Emerging Infectious Diseases  2013;19(4):566-573.
Pathogenic Neisseria meningitidis isolates contain a polysaccharide capsule that is the main virulence determinant for this bacterium. Thirteen capsular polysaccharides have been described, and nuclear magnetic resonance spectroscopy has enabled determination of the structure of capsular polysaccharides responsible for serogroup specificity. Molecular mechanisms involved in N. meningitidis capsule biosynthesis have also been identified, and genes involved in this process and in cell surface translocation are clustered at a single chromosomal locus termed cps. The use of multiple names for some of the genes involved in capsule synthesis, combined with the need for rapid diagnosis of serogroups commonly associated with invasive meningococcal disease, prompted a requirement for a consistent approach to the nomenclature of capsule genes. In this report, a comprehensive description of all N. meningitidis serogroups is provided, along with a proposed nomenclature, which was presented at the 2012 XVIIIth International Pathogenic Neisseria Conference.
PMCID: PMC3647402  PMID: 23628376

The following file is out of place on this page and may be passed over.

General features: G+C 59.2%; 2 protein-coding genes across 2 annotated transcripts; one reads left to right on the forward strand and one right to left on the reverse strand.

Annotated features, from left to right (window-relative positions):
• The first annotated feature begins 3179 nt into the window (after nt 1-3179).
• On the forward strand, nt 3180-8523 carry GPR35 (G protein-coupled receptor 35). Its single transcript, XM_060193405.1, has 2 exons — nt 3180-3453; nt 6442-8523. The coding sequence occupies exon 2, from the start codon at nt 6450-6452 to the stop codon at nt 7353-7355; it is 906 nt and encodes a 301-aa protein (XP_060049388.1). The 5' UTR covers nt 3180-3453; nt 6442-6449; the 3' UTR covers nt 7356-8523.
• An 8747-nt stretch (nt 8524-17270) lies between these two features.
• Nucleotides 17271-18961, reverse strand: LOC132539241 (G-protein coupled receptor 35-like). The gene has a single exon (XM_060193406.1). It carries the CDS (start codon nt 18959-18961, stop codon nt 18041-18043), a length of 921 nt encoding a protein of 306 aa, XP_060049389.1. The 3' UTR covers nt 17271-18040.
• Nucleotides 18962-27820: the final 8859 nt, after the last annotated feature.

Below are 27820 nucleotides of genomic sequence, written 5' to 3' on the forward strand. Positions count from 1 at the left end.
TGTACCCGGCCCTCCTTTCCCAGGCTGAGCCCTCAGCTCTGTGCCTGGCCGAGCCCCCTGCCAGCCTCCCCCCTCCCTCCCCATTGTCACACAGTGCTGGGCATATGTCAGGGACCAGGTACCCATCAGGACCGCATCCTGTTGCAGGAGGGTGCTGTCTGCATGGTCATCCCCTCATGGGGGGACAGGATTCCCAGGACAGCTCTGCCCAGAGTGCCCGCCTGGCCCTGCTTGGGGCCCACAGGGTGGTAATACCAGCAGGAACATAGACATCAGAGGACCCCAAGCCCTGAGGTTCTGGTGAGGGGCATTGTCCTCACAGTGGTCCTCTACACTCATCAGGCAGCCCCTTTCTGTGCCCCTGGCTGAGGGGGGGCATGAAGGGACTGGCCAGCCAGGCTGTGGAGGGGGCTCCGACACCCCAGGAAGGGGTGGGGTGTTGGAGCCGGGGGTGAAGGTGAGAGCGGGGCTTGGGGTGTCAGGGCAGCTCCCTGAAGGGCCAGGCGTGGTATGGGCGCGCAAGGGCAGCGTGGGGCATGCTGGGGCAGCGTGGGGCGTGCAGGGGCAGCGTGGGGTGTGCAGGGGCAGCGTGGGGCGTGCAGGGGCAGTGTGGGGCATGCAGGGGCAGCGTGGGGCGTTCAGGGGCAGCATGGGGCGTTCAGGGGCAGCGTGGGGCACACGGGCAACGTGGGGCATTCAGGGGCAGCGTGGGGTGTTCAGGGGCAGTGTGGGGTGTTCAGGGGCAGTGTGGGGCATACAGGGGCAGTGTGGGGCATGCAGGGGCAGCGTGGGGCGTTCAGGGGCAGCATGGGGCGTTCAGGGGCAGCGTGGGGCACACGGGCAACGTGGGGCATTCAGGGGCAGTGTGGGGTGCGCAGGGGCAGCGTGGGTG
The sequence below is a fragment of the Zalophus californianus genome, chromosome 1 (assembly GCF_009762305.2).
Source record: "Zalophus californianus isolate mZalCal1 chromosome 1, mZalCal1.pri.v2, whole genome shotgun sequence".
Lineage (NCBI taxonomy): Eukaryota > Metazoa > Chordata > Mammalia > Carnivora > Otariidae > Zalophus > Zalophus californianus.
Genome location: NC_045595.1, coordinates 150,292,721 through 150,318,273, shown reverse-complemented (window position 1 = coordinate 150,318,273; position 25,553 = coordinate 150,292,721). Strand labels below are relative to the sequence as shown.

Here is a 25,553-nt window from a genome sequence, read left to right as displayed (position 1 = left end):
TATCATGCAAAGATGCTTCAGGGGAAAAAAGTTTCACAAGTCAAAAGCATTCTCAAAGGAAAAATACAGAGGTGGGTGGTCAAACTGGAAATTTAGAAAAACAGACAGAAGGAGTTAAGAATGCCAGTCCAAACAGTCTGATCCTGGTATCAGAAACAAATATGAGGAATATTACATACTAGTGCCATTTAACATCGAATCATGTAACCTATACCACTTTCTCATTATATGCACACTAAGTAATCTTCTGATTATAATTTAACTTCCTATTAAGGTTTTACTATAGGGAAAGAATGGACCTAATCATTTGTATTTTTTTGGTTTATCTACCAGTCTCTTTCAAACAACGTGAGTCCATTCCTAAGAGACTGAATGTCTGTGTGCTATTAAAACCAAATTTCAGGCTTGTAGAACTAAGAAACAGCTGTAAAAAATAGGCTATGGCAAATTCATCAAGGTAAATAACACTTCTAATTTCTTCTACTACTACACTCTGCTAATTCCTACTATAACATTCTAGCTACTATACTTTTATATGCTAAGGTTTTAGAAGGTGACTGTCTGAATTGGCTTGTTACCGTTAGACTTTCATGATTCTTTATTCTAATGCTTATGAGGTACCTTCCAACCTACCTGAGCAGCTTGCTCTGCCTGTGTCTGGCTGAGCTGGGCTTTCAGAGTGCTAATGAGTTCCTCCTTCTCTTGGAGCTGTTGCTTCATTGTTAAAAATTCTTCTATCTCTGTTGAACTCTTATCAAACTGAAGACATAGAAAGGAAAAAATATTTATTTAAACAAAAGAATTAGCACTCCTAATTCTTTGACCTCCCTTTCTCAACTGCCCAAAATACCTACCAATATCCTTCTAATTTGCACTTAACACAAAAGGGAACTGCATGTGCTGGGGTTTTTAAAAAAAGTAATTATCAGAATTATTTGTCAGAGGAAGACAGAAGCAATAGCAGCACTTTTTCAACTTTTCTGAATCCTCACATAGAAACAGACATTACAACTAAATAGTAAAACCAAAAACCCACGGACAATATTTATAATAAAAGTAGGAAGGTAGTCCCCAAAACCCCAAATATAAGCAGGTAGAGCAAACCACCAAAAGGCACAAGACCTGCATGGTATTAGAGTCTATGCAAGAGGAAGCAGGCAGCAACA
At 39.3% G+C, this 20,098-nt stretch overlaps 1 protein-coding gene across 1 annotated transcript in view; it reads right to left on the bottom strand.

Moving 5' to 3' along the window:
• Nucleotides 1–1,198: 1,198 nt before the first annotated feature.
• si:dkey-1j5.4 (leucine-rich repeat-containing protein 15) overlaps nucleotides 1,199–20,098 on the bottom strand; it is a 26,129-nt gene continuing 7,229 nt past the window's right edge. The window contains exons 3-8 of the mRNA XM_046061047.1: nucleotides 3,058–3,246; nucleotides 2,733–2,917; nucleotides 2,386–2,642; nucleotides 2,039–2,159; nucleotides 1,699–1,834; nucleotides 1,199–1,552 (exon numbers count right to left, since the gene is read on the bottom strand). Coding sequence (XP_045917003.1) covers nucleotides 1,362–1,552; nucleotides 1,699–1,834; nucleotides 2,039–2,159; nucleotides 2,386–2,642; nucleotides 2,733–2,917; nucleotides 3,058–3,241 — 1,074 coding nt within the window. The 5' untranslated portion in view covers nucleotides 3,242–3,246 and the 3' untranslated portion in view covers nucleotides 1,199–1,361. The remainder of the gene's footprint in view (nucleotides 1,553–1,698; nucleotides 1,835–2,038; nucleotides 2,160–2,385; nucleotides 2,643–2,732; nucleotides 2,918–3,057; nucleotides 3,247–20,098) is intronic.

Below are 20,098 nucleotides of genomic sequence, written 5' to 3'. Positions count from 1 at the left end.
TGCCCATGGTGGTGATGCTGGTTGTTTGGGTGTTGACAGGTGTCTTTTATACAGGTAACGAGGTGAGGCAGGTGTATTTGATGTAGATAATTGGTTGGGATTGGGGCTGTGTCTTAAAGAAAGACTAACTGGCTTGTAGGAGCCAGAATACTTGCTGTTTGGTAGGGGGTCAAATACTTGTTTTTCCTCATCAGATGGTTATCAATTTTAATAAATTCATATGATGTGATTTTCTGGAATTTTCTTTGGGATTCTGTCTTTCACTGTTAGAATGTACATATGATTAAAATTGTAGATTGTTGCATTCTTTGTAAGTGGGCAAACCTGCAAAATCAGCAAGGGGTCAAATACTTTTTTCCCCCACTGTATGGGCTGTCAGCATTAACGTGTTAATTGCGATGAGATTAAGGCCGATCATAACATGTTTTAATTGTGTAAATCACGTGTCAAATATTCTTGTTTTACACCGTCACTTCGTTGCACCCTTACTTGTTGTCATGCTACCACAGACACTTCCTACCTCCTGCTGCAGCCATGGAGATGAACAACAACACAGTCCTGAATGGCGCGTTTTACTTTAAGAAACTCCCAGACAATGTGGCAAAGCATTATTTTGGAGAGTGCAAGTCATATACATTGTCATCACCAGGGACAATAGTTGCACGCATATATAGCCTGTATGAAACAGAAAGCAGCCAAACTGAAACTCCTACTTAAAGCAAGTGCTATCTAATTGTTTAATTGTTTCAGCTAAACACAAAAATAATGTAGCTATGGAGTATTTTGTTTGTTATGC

Neisseria meningitidis; capsule; serogroup; bacteria; nomenclature
25.  The pattern of Phosphate transporter 1 genes evolutionary divergence in Glycine max L. 
BMC Plant Biology  2013;13:48.
The Phosphate transporter 1 (PHT1) gene family has crucial roles in phosphate uptake, translocation, remobilization, and optimization of metabolic processes using of Pi. Gene duplications expand the size of gene families, and subfunctionalization of paralog gene pairs is a predominant tendency after gene duplications. To date, experimental evidence for the evolutionary relationships among different paralog gene pairs of a given gene family in soybean is limited.
All potential Phosphate transporter 1 genes in Glycine max L. (GmPHT1) were systematically analyzed using both bioinformatics and experimentation. The soybean PHT1 genes originated from four distinct ancestors prior to the Gamma WGT and formed 7 paralog gene pairs and a singleton gene. Six of the paralog gene pairs underwent subfunctionalization, and while GmPHT1;4 paralog gene experienced pseudogenization. Examination of long-term evolutionary changes, six GmPHT1 paralog gene pairs diverged at multiple levels, in aspects of spatio-temporal expression patterns and/or quanta, phosphates affinity properties, subcellular localization, and responses to phosphorus stress.
These characterized divergences occurred in tissue- and/or development-specific modes, or conditional modes. Moreover, they have synergistically shaped the evolutionary rate of GmPHT1 family, as well as maintained phosphorus homeostasis at cells and in the whole plant.
PMCID: PMC3621523  PMID: 23510338
Phosphate transporter 1; Gene duplication; Gene divergence; Phosphorus homeostasis; Evolution; Glycine max L.